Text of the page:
Recently, there has been a debate about the number of Intensive Care Unit (ICU) beds in the country, in the wake of Coronavirus (COVID-19) pandemic.
Currently, there are 518 ICU beds in the country, with most of them (247) being in Nairobi County.
At least seven counties, Kitui, Nyandarua, Laikipia, Turkana, Elgeyo Marakwet, Marsabit and Migori do not have even a single ICU bed, according to media reports.
Bungoma County, our focus, has 23 beds, distributed in two private hospitals, Life Care Hospital Bungoma (21) and Bungoma West Hospital (2).
The County’s largest public hospital, Bungoma Referral Hospital, does not have even a single ICU bed, despite having received a donation of the same from First Lady Margaret Kenyatta in 2018.
The donation included ICU beds, anaesthesia machines, biopsy instruments, ECG machines, patient monitors, endoscopy machines and an assortment of pharmaceutical and medical supplies, according to a press statement from the governor’s press service.
“The Bungoma County Referral Hospital was elevated to Level 5 status in April last year (2017), and currently plans are underway to expand its medical infrastructure, to include a maternity and child wing, a theatre for emergency surgeries and critical care services to ease congestion,” read the statement in part.
The first lady had made such donations to three other hospitals; Kieni Hospital (Embu County), Chemolingot District Hospital (Baringo County) and Kitui County Referral Hospital (Kitui County).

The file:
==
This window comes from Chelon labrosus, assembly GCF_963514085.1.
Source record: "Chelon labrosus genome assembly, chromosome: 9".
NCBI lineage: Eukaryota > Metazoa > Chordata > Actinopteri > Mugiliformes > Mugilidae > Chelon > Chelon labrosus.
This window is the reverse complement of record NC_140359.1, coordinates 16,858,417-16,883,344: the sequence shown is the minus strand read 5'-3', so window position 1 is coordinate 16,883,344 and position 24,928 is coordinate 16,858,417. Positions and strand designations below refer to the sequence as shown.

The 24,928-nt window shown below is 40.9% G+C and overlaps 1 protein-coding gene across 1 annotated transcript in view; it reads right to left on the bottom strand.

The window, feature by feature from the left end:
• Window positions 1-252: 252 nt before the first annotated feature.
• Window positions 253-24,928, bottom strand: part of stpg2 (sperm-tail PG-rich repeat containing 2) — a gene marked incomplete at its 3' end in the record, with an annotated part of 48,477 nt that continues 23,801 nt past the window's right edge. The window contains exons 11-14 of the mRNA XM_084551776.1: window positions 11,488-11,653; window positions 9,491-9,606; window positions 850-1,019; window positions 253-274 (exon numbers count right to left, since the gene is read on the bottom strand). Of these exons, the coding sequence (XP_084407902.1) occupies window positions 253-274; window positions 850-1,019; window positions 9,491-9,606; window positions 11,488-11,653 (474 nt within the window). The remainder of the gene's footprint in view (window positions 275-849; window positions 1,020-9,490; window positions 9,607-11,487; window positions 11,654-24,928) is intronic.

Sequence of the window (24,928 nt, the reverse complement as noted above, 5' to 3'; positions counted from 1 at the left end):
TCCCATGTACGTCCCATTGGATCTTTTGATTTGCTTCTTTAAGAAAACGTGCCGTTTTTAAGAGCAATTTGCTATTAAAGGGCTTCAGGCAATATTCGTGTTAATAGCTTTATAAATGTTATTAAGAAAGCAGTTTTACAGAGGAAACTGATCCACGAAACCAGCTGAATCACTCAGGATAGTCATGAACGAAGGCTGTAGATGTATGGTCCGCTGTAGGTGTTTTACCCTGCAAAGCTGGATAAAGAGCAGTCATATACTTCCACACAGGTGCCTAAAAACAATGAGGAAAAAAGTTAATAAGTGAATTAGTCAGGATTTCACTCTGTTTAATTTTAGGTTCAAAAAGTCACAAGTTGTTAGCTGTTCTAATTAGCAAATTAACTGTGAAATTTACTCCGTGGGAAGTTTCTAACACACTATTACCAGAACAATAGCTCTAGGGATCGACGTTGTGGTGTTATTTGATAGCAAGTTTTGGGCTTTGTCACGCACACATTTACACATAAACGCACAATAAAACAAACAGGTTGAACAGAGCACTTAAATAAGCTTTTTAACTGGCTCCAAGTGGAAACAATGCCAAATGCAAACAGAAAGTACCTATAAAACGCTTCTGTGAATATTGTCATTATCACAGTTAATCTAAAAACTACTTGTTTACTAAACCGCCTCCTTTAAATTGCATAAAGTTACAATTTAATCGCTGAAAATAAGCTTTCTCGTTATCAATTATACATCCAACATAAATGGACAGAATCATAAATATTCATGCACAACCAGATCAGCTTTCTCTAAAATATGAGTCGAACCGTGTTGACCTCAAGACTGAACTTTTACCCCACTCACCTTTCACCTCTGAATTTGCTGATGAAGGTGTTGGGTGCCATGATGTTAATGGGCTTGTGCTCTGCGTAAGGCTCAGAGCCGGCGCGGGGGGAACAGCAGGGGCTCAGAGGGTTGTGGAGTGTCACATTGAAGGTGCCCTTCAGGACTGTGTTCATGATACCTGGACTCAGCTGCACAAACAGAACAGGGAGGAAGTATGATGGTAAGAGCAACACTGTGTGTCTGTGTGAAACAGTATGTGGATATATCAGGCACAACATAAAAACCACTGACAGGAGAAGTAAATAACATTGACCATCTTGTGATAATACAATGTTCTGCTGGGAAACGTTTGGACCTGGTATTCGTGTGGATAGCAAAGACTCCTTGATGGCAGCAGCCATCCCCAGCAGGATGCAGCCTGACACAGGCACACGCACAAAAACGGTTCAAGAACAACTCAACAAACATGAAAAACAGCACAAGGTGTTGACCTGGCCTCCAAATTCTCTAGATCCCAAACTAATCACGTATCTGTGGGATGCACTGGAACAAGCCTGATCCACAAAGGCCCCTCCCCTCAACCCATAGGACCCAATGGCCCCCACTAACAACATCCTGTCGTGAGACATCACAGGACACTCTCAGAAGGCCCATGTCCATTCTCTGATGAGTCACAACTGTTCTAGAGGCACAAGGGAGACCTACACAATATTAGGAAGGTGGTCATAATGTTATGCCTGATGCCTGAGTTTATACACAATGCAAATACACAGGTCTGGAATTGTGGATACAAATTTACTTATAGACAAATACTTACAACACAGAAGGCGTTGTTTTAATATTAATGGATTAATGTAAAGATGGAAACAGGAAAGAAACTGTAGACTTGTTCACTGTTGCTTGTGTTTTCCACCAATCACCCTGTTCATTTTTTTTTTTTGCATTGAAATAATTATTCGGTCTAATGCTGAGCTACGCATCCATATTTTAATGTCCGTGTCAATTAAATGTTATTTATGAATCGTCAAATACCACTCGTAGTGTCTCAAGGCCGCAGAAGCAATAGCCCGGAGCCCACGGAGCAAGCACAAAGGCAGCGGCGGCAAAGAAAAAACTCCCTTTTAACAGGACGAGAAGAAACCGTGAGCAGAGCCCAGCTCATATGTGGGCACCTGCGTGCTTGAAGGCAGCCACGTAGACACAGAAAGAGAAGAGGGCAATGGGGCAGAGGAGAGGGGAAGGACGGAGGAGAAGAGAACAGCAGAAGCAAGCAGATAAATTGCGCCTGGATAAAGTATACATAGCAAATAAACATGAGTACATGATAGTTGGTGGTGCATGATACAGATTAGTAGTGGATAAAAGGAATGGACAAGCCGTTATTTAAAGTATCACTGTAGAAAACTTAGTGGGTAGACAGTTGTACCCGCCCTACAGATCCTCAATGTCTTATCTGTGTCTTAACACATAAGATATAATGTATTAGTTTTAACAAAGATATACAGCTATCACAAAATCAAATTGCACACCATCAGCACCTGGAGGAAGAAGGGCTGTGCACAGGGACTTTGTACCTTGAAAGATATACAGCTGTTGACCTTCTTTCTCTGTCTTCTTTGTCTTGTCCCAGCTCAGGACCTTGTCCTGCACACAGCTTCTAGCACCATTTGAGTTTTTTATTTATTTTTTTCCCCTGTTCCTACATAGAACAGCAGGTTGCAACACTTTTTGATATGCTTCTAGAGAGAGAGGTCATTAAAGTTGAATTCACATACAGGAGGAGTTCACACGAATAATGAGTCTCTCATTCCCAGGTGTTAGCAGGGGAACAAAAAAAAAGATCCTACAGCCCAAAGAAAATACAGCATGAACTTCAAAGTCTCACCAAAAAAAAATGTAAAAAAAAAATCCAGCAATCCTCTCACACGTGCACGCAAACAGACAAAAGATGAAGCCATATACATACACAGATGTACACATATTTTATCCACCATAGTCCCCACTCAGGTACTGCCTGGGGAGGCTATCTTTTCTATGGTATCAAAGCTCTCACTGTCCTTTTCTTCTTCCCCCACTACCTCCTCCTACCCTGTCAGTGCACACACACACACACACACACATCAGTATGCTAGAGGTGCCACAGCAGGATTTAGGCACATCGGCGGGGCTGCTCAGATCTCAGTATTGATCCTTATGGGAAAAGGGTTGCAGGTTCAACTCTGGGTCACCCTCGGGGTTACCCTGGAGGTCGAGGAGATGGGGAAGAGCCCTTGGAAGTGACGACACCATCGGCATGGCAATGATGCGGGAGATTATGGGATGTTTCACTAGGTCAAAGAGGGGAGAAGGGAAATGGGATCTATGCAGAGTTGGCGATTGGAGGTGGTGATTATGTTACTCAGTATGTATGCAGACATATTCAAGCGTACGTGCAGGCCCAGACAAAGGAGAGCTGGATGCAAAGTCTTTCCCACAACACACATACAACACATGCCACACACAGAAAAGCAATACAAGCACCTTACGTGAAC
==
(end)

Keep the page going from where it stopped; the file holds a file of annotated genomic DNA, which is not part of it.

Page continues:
Kitui county does not have a single ICU bed, and it is not yet clear whether the ICU beds were actually donated or it was just a PR stunt.
However, what is worrying in Bungoma is that the County Executive Committee Member in charge of Health Dr Athony Walela was photographed on December 13, 2019, while opening two ICU beds at a private hospital in Bungoma (Bungoma West Hospital).
In his speech, he expressed desperation and failure of the County Government to acquire such modern facilities for the public hospitals and health centres citing lack of funds.
With the ICU beds not there/working, the First Lady’s plea might never be taken care of if anti-graft authorities do not intervene and save the ailing health department of Bungoma County.
“I hope that the medical supplies and equipment we will be providing will enhance the hospital’s efforts to handle more deliveries of babies, as well as surgeries and the many emergencies it encounters daily,” said the First Lady.
The donations were made possible through a special partnership between Beyond Zero and two American organisations — Project CURE (Commission on Urgent Relief and Equipment) and Friends of Africa International. Project CURE is the largest provider of donated medical supplies and equipment to more than 130 countries.